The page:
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eBook A Child's History of of England (Collected Works of Charles Dickens) epub

by Charles Dickens

eBook A Child's History of of England (Collected Works of Charles Dickens) epub
  • ISBN: 0742623238
  • Author: Charles Dickens
  • Genre: History
  • Subcategory: Europe
  • Publisher: Classic Books (May 2000)
  • ePUB size: 1352 kb
  • FB2 size 1392 kb
  • Formats lrf lit mbr azw

List of Works by Charles Dickens. The second novel of Charles Dickens was Oliver Twist. Cover of A Child’s Dream of a Star. The Chimes: A Goblin Story.

List of Works by Charles Dickens. Wondering what books Dickens wrote? He was the author of 15 novels. However, one of those is incomplete. He also wrote short stories, essays, articles and novellas. Here’s a list of all Dickens’s novels as well as a partial listing of his other work. A Christmas Carol – Published in 1843.

Charles John Huffam Dickens FRSA (/ˈdɪkɪnz/; 7 February 1812 – 9 June 1870) was an English writer and social critic. He created some of the world's best-known fictional characters and is regarded by many as the greatest novelist of the Victorian era. His works enjoyed unprecedented popularity during his lifetime, and by the 20th century, critics and scholars had recognised him as a literary genius. His novels and short stories are still widely read today.

The first instalment of the book appeared on January 25, 1851 and the last instalment was pblished on December 25, 1852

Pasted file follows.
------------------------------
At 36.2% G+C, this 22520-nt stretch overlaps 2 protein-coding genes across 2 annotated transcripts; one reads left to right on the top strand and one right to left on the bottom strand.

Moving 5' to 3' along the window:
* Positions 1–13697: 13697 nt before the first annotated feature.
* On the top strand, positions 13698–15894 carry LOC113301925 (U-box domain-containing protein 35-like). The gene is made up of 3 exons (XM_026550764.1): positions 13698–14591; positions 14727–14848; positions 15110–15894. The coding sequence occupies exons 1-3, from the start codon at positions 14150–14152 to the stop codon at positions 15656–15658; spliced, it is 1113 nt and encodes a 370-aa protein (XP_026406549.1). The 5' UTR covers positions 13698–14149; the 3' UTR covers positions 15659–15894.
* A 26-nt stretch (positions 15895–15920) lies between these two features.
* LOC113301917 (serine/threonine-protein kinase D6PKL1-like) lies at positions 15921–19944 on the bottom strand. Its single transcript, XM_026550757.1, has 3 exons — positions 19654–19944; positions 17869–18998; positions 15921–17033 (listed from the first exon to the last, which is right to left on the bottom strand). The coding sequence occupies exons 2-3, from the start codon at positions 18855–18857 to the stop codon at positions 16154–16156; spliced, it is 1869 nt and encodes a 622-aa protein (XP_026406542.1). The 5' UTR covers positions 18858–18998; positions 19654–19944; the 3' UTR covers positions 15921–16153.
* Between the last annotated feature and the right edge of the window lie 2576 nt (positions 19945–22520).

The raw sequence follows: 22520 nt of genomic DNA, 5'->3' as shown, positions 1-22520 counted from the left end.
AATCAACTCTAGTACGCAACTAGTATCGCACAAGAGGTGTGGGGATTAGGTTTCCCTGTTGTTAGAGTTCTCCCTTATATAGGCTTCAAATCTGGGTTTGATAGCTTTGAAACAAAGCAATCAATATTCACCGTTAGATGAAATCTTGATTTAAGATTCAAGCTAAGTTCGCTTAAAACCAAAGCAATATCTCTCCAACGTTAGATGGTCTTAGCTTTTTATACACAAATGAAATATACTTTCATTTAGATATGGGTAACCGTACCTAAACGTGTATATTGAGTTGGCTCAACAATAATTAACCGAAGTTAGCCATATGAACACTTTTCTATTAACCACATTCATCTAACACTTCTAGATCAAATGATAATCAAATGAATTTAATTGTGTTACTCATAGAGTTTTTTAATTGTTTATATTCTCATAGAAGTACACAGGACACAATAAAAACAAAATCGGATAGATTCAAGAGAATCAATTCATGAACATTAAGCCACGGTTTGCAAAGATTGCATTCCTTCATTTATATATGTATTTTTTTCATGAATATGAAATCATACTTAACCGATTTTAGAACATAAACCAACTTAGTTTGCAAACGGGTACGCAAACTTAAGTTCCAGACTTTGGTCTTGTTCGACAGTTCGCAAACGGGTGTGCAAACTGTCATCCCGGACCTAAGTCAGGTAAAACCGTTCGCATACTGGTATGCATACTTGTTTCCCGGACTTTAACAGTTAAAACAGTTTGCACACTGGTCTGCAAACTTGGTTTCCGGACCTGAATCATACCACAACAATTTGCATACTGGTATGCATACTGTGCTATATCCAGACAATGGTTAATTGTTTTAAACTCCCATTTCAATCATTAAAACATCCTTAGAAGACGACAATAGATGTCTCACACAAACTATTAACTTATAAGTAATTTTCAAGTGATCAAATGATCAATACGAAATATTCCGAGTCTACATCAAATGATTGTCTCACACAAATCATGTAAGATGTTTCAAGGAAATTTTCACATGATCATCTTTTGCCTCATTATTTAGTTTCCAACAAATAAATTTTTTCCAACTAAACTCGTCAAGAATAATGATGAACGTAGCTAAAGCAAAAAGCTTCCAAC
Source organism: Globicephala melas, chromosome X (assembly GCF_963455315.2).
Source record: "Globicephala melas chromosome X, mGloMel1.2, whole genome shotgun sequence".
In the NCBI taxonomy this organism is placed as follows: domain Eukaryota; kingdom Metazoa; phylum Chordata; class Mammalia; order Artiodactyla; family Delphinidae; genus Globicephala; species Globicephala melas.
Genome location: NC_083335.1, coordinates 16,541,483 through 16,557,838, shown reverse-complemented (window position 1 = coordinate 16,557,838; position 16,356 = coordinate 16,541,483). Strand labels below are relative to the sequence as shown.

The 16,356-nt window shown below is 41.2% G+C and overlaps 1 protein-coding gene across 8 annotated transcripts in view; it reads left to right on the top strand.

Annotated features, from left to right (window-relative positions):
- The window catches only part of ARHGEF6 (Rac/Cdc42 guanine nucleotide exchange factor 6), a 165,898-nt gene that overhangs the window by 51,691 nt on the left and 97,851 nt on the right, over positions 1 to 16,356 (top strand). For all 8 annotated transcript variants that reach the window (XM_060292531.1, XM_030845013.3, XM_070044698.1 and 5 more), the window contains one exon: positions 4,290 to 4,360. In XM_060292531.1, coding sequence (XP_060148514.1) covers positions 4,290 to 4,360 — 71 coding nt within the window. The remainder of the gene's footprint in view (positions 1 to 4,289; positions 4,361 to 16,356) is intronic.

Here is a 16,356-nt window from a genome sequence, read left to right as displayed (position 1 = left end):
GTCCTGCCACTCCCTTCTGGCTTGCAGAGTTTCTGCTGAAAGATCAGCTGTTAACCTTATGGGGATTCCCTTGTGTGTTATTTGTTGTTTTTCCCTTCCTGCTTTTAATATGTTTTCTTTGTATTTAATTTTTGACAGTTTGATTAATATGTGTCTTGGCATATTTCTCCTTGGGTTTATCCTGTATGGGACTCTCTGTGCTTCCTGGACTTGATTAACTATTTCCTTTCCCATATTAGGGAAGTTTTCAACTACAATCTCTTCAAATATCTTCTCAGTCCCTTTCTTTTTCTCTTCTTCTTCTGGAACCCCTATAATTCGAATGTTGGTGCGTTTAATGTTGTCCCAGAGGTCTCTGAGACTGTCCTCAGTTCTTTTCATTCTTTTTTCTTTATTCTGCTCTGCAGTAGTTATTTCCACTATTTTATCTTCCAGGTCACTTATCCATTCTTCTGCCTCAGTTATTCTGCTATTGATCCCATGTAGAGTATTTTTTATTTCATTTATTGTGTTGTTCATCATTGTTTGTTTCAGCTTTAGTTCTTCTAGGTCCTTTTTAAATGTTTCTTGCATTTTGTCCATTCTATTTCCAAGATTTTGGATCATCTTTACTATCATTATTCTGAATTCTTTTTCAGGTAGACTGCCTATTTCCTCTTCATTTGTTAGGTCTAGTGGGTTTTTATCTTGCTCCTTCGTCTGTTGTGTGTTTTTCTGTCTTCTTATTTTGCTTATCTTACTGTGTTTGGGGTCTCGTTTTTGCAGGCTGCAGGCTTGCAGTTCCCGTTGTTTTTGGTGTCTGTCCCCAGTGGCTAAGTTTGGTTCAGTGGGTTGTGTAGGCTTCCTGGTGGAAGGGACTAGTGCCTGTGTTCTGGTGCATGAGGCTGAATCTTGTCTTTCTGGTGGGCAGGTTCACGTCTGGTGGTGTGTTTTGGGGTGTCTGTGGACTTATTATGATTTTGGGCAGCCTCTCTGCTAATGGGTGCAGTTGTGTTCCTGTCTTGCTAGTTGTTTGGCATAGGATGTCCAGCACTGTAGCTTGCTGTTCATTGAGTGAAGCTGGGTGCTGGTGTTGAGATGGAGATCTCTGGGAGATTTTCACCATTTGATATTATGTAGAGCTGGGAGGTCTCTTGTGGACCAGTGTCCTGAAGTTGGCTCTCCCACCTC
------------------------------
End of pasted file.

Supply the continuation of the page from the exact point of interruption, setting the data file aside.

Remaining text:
The first instalment of the book appeared on January 25, 1851 and the last instalment was pblished on December 25, 1852.

A Child's History of England. A Child's History of England. Chapter I - ancient england and the romans. Free Public Domain E-Books from the. Classic Literature Library. A Child's History of England Page 01. IF you look at a Map of the World, you will see, in the left-hand upper corner of the Eastern Hemisphere, two Islands lying in the sea. They are England and Scotland, and Ireland. England and Scotland form the greater part of these Islands. They made boats of basket-work, covered with the skins of animals, but seldom, if ever, ventured far from the shore. These people settled themselves on the south coast of England, which is now called Kent; and, although they were a rough people too, they taught the savage Britons some useful arts, and improved that part of the Islands. It is probable that other people came over from Spain to Ireland, and settled there.

A Child's History of England book. I recently read Jane Austen's History of England. Dickens is definitely partial and prejudiced in his historical approach as well, even, if his book tries (with varying success) to carry more authority and substance. While I think Austen approached her work in fun with a good amount of playfulness, Dickens takes his subject much more seriously.

Here, in 30 beautiful volumes-complete with all the original illustrations-is every published word written by one of the most important writers ever.

England and Scotland form the greater part of these Islands. They made swords, of copper mixed with tin; but, these swords were of an awkward shape, and so soft that a heavy blow would bend one.

Dickens married Catherine Hogarth soon after his first book, Sketches by Boz, was published. Lewis Carroll was the pen name of Charles L. Dodgson, author of the children's classics 'Alice's Adventures in Wonderland' and 'Through the Looking-Glass. The couple had a brood of 10 children. During the 1850s, Dickens suffered two devastating losses: the deaths of his daughter and father. He also separated from his wife in 1858.

Comments: (7)